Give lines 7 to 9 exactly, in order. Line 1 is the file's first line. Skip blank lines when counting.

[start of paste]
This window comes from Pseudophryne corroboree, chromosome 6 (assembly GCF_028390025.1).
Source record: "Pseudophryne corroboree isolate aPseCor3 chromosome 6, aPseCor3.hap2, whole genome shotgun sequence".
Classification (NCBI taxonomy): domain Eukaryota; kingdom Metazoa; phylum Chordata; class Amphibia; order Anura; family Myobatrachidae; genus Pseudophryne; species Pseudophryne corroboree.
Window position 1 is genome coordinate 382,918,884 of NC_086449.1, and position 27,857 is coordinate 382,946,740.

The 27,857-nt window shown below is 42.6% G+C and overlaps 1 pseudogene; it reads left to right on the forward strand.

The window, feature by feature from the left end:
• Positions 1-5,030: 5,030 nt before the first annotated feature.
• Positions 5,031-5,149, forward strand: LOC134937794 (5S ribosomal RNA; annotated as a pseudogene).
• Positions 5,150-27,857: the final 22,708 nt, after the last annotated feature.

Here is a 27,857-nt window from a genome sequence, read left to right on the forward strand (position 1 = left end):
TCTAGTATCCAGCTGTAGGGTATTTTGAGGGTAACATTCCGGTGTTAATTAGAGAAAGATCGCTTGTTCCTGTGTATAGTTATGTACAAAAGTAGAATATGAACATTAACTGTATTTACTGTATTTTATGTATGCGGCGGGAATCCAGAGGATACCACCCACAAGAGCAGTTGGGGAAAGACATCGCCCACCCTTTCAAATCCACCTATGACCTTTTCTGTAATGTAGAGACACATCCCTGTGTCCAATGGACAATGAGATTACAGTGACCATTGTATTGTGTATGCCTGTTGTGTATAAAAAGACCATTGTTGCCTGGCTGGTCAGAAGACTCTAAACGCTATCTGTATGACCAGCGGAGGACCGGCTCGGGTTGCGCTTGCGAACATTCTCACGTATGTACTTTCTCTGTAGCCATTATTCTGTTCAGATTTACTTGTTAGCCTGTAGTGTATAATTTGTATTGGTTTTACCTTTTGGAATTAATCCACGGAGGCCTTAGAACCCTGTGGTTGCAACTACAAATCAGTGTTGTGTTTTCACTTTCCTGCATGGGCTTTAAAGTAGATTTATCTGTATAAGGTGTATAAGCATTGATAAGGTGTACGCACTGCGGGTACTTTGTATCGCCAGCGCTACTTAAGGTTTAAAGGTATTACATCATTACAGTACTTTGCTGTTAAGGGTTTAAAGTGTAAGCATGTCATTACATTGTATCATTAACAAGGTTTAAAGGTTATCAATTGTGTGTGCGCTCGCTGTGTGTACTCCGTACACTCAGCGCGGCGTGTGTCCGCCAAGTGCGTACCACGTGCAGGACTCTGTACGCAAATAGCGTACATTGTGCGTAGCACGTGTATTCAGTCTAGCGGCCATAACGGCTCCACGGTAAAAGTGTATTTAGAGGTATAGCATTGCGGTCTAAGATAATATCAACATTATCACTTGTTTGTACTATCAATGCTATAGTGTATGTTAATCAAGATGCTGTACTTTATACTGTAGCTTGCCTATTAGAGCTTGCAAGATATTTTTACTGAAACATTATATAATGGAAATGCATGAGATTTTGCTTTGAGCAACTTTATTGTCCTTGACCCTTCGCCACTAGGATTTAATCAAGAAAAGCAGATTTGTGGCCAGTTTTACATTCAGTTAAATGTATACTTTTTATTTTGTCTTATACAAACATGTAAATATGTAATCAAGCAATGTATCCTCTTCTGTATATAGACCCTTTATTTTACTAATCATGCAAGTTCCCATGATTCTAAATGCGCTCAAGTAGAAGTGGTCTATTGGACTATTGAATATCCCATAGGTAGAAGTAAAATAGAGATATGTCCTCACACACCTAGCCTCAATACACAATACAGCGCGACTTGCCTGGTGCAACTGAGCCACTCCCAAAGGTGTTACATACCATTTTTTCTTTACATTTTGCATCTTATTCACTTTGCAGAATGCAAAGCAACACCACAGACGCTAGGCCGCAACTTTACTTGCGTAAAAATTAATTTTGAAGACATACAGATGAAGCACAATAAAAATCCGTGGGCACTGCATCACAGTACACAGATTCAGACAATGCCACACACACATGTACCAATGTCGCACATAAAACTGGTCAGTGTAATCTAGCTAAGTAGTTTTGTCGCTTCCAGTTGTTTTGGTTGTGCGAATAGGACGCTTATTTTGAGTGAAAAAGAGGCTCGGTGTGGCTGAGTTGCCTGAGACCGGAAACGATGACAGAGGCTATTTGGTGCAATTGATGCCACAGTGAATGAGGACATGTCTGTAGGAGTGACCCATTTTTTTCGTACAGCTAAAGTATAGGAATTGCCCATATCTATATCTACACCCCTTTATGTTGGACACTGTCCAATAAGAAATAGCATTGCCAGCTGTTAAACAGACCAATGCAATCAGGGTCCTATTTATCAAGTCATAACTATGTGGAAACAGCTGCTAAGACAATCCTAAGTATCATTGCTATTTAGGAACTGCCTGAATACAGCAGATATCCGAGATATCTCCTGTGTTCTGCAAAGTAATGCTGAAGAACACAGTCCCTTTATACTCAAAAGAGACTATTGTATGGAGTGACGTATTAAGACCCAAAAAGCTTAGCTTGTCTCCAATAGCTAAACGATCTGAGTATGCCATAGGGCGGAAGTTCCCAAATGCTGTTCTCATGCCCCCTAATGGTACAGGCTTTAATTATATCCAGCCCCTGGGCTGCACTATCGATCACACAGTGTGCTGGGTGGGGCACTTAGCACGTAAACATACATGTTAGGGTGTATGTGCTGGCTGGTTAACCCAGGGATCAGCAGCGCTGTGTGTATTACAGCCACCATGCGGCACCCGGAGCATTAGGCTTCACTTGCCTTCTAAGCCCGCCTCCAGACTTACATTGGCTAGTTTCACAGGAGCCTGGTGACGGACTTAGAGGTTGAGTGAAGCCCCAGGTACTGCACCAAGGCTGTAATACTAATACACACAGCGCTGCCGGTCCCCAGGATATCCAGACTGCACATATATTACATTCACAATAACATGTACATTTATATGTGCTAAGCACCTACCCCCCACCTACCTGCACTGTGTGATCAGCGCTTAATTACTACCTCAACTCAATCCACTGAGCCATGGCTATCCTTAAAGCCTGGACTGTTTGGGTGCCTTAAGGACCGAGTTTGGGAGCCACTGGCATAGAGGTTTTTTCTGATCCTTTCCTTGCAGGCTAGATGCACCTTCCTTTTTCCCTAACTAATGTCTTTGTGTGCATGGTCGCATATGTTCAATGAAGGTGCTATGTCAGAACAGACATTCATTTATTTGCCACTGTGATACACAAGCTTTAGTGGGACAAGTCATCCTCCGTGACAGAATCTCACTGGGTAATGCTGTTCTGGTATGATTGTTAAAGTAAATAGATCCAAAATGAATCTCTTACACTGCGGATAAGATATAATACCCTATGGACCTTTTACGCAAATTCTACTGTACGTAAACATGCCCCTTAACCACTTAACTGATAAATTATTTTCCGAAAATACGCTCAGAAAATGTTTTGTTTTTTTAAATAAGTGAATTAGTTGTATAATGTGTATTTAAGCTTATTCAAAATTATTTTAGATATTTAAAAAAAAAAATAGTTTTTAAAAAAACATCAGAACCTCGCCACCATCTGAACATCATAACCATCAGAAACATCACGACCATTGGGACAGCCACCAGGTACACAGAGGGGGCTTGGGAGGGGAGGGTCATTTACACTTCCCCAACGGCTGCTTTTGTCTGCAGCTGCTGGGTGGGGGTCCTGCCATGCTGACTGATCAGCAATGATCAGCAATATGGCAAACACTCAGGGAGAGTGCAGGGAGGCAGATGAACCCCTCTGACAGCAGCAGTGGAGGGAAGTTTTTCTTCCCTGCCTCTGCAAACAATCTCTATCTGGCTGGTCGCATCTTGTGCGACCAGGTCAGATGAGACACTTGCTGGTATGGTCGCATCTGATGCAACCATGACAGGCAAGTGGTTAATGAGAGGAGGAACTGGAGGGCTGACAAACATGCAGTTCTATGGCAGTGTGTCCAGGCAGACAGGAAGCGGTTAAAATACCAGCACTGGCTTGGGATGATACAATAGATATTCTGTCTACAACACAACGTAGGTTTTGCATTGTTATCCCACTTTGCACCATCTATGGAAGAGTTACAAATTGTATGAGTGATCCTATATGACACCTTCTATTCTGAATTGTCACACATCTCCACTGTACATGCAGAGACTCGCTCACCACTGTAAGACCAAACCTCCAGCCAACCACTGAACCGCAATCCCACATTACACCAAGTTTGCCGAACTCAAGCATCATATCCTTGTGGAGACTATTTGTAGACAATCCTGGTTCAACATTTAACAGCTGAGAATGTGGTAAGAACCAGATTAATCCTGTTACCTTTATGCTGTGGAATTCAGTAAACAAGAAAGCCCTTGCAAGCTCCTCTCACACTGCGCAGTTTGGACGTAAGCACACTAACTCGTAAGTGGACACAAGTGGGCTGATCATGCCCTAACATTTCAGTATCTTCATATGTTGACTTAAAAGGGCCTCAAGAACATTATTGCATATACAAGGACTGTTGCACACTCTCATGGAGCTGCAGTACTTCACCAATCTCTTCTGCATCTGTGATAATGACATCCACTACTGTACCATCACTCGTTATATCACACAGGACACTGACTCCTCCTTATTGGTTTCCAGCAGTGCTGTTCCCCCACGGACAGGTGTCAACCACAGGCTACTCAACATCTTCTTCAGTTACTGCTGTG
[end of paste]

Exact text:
• Positions 1-5,030: 5,030 nt before the first annotated feature.
• Positions 5,031-5,149, forward strand: LOC134937794 (5S ribosomal RNA; annotated as a pseudogene).
• Positions 5,150-27,857: the final 22,708 nt, after the last annotated feature.